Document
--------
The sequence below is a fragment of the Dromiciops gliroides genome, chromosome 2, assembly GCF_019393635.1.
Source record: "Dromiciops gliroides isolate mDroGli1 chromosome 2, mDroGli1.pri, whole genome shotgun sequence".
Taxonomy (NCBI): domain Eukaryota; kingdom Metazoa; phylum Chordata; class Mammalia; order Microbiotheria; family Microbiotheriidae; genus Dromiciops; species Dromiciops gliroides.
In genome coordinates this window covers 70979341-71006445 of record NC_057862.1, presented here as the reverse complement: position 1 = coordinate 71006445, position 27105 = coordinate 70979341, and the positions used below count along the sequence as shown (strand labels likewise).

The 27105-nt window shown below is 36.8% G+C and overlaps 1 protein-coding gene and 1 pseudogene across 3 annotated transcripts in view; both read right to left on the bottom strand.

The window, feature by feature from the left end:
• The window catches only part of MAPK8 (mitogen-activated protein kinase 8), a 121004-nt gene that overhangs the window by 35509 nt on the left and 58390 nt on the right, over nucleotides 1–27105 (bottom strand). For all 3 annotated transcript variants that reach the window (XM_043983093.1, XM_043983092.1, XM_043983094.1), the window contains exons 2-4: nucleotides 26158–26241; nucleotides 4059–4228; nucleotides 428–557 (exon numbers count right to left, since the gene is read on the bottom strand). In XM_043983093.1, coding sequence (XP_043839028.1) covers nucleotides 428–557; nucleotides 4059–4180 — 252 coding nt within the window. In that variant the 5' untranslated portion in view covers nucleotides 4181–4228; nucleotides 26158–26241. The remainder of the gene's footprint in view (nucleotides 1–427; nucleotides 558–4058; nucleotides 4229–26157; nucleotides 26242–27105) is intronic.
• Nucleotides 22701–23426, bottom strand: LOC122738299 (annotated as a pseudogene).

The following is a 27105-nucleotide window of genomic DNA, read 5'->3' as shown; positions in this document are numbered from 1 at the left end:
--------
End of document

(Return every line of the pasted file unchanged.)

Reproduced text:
The sequence below is a fragment of the Dromiciops gliroides genome, chromosome 2, assembly GCF_019393635.1.
Source record: "Dromiciops gliroides isolate mDroGli1 chromosome 2, mDroGli1.pri, whole genome shotgun sequence".
Taxonomy (NCBI): domain Eukaryota; kingdom Metazoa; phylum Chordata; class Mammalia; order Microbiotheria; family Microbiotheriidae; genus Dromiciops; species Dromiciops gliroides.
In genome coordinates this window covers 70979341-71006445 of record NC_057862.1, presented here as the reverse complement: position 1 = coordinate 71006445, position 27105 = coordinate 70979341, and the positions used below count along the sequence as shown (strand labels likewise).

The 27105-nt window shown below is 36.8% G+C and overlaps 1 protein-coding gene and 1 pseudogene across 3 annotated transcripts in view; both read right to left on the bottom strand.

The window, feature by feature from the left end:
• The window catches only part of MAPK8 (mitogen-activated protein kinase 8), a 121004-nt gene that overhangs the window by 35509 nt on the left and 58390 nt on the right, over nucleotides 1–27105 (bottom strand). For all 3 annotated transcript variants that reach the window (XM_043983093.1, XM_043983092.1, XM_043983094.1), the window contains exons 2-4: nucleotides 26158–26241; nucleotides 4059–4228; nucleotides 428–557 (exon numbers count right to left, since the gene is read on the bottom strand). In XM_043983093.1, coding sequence (XP_043839028.1) covers nucleotides 428–557; nucleotides 4059–4180 — 252 coding nt within the window. In that variant the 5' untranslated portion in view covers nucleotides 4181–4228; nucleotides 26158–26241. The remainder of the gene's footprint in view (nucleotides 1–427; nucleotides 558–4058; nucleotides 4229–26157; nucleotides 26242–27105) is intronic.
• Nucleotides 22701–23426, bottom strand: LOC122738299 (annotated as a pseudogene).

The following is a 27105-nucleotide window of genomic DNA, read 5'->3' as shown; positions in this document are numbered from 1 at the left end: